Today we took the Easter holiday as an occasion for a long postponed visit to the U. S. National Arboretum. This venerable institution inspired some of our formative thoughts about gardens during the many visits there while we were living in Alexandria. It was nice to see that many others had the same idea and parking was at a premium as people tried to follow the self-guided cherry trail that the USNA folk had set up. We mostly followed our own eclectic interests in moving around from area to area (there are 486 acres so having a car helps). I think the highlight for us was the hybrid Magnolias. In other years I’ve been put off of some of these Magnolias because of late spring frosts that leaves them looking shell-shocked. But when they work, oh, my oh my. Our favorite was Elizabeth, as pictured at the start of this post. The tree is perhaps 30 feet tall and covered with creamy yellow flowers that open finally to a red center as the fruit begins to ripen. The flowers are nicely fragrant to add the icing to the cake.
There are a good number of other hybrid Magnolias featured as well.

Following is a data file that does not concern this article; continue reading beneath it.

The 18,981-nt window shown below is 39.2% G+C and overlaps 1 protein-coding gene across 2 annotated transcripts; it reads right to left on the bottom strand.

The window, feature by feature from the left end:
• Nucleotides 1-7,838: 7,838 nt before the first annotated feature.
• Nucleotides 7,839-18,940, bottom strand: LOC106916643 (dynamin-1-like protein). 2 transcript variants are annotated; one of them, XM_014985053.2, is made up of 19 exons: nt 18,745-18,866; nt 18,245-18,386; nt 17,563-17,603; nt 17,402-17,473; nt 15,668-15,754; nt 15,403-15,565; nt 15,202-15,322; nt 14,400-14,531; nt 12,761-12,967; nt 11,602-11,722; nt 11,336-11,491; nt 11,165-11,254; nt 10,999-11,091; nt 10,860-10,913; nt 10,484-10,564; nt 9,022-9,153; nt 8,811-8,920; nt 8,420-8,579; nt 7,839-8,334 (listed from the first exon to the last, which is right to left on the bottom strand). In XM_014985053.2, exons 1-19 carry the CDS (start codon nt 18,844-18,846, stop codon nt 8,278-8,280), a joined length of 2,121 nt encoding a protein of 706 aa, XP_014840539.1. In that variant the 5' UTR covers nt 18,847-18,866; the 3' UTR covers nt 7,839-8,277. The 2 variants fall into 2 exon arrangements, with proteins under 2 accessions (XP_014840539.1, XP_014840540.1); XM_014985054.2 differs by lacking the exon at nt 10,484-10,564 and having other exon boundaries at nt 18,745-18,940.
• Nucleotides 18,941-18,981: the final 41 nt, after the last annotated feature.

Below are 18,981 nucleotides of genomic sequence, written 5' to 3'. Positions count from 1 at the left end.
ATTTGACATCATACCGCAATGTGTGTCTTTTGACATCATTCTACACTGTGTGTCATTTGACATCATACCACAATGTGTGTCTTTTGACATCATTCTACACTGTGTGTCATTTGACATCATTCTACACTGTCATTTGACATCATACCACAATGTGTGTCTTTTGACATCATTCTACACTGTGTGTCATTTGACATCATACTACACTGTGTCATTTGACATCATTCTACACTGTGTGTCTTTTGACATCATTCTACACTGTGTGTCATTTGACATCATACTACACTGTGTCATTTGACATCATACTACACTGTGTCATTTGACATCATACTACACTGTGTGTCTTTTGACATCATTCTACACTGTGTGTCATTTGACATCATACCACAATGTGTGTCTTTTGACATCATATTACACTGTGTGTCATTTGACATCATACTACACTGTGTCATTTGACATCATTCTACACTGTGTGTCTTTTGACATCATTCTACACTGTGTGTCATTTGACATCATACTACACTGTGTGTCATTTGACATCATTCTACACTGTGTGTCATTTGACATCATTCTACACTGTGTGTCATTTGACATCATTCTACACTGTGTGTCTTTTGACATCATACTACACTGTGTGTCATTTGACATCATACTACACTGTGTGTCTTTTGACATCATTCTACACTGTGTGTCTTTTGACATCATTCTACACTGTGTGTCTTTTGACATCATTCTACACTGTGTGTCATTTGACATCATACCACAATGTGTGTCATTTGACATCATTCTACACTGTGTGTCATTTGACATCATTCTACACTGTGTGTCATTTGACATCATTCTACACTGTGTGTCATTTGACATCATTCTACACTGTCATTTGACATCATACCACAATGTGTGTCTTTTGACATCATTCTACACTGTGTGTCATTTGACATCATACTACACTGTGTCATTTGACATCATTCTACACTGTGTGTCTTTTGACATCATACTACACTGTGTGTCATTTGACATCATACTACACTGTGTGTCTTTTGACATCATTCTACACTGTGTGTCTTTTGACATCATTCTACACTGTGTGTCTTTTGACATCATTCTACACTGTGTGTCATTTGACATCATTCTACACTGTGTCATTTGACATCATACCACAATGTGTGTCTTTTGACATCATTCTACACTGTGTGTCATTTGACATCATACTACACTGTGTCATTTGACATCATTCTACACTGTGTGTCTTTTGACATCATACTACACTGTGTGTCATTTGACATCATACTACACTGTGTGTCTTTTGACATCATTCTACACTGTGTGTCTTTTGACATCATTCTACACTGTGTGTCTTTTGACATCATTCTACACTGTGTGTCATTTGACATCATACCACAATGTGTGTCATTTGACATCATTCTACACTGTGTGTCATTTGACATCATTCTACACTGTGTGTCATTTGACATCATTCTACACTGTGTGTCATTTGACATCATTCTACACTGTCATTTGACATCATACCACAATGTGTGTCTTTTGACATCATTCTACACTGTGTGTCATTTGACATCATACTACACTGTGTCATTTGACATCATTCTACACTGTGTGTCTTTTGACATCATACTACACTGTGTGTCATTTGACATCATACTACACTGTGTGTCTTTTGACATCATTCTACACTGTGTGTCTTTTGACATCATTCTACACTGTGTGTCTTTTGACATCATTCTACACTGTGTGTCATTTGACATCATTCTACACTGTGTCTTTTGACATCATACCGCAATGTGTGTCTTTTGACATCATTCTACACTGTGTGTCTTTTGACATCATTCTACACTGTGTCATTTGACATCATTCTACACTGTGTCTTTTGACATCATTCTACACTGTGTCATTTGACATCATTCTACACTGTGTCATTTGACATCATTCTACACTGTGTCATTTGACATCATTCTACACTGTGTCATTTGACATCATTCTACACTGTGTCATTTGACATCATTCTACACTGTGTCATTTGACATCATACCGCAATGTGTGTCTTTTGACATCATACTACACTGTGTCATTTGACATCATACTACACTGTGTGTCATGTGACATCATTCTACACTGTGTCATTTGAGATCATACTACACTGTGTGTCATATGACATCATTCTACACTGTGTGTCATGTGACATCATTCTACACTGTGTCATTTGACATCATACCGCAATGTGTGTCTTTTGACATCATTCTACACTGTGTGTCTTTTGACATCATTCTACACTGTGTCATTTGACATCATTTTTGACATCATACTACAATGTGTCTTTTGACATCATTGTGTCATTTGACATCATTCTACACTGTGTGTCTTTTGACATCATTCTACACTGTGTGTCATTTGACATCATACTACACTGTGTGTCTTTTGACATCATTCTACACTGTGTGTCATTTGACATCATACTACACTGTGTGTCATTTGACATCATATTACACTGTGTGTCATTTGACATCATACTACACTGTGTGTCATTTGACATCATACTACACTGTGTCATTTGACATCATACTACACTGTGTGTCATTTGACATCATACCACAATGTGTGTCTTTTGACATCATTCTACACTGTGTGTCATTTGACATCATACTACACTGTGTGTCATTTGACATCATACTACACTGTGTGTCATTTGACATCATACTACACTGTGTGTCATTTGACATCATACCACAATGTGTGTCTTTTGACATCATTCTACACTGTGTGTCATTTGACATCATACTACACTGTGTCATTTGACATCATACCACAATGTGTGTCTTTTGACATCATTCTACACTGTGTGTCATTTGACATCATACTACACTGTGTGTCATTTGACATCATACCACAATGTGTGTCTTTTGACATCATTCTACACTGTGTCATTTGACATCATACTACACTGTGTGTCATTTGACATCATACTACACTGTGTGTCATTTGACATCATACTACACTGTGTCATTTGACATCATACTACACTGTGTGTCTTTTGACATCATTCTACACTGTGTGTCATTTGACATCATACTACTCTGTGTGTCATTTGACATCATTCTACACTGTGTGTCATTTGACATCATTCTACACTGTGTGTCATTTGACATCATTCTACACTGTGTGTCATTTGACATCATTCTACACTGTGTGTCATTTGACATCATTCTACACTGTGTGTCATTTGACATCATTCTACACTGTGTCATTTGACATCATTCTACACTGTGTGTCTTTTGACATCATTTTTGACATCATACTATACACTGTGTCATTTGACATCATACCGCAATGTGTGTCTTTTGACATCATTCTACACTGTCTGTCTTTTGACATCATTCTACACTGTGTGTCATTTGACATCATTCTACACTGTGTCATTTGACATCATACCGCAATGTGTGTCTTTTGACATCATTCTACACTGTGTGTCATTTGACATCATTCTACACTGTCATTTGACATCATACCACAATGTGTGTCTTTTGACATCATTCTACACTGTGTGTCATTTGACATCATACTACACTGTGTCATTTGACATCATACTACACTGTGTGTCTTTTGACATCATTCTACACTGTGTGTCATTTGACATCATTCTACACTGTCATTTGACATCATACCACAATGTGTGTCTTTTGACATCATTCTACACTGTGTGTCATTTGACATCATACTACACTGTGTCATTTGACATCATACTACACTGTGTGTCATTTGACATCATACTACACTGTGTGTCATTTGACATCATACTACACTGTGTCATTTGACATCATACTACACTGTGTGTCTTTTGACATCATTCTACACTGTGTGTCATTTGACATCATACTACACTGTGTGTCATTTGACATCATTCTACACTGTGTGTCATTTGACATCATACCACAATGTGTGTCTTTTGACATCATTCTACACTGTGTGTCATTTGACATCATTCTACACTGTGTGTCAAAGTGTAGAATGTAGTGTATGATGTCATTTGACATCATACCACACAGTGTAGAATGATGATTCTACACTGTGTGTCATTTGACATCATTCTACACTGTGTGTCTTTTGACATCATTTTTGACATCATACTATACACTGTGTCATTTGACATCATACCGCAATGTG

We revisited some of our previous haunts at the USNA like Fern Valley. But we also found new features that we hadn’t seen before. Near the R Street entrance is the bonsai exhibit and just outside of it is a delightful little shade garden under towering cryptomerias. And if you look to right and left of the entrance (and inside as well) are Japanese Maples. Not fancy ones, just plain old beautiful Japanese Maples. We have several of these magnificent trees as well. And just like ours the ones at the USNA seed the ground like the propagation of the species was the responsibility of each and every plant. There are seedlings everywhere. Apparently great public gardens go down the same paths that we have trod …. In the end we concluded that the trees are worth the myriad seedlings.
One of the reasons for going to a great public garden like this is to be inspired or learn new things about the art and practice of gardening. It is after all why we have Cryptomerias up here in Frederick (which is probably pushing the climate zone where they are happiest). We saw several things that we’ve added to our want list. There was a trillium that we have to get because it matches the name of one of us and because it’s pretty as well.
And an epimedium that has a cloud-like cluster of flowers above its leaves. Very floriferous indeed.
But one of the things which was most surprising out of the day was little elm from China that has some of the prettiest green flower seeds that you could imagine. Imagine a tree with green flowers. I’ve not seen these pictured anywhere but I found them quite striking.